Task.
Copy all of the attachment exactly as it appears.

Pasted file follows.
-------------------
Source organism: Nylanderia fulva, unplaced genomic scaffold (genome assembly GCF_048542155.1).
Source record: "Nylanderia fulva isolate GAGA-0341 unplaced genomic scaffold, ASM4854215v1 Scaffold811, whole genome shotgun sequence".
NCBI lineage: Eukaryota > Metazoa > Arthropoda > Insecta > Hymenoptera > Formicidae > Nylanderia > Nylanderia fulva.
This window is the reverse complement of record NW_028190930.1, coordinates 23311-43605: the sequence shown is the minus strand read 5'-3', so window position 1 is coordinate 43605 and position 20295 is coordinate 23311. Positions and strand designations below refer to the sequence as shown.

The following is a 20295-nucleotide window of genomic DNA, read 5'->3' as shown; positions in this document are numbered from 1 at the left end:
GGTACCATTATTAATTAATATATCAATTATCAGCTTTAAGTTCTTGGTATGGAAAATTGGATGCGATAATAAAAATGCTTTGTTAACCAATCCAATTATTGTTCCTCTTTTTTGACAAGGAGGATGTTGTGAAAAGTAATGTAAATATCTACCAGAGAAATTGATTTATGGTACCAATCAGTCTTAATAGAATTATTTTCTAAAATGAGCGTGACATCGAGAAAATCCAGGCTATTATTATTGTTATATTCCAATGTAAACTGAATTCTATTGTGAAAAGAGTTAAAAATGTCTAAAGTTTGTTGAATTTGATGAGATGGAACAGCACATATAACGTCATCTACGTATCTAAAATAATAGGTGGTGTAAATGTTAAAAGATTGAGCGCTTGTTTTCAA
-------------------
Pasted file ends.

Source organism: Nylanderia fulva, unplaced genomic scaffold (genome assembly GCF_048542155.1).
Source record: "Nylanderia fulva isolate GAGA-0341 unplaced genomic scaffold, ASM4854215v1 Scaffold811, whole genome shotgun sequence".
NCBI lineage: Eukaryota > Metazoa > Arthropoda > Insecta > Hymenoptera > Formicidae > Nylanderia > Nylanderia fulva.
This window is the reverse complement of record NW_028190930.1, coordinates 23311-43605: the sequence shown is the minus strand read 5'-3', so window position 1 is coordinate 43605 and position 20295 is coordinate 23311. Positions and strand designations below refer to the sequence as shown.

The following is a 20295-nucleotide window of genomic DNA, read 5'->3' as shown; positions in this document are numbered from 1 at the left end:
GGTACCATTATTAATTAATATATCAATTATCAGCTTTAAGTTCTTGGTATGGAAAATTGGATGCGATAATAAAAATGCTTTGTTAACCAATCCAATTATTGTTCCTCTTTTTTGACAAGGAGGATGTTGTGAAAAGTAATGTAAATATCTACCAGAGAAATTGATTTATGGTACCAATCAGTCTTAATAGAATTATTTTCTAAAATGAGCGTGACATCGAGAAAATCCAGGCTATTATTATTGTTATATTCCAATGTAAACTGAATTCTATTGTGAAAAGAGTTAAAAATGTCTAAAGTTTGTTGAATTTGATGAGATGGAACAGCACATATAACGTCATCTACGTATCTAAAATAATAGGTGGTGTAAATGTTAAAAGATTGAGCGCTTGTTTTCAA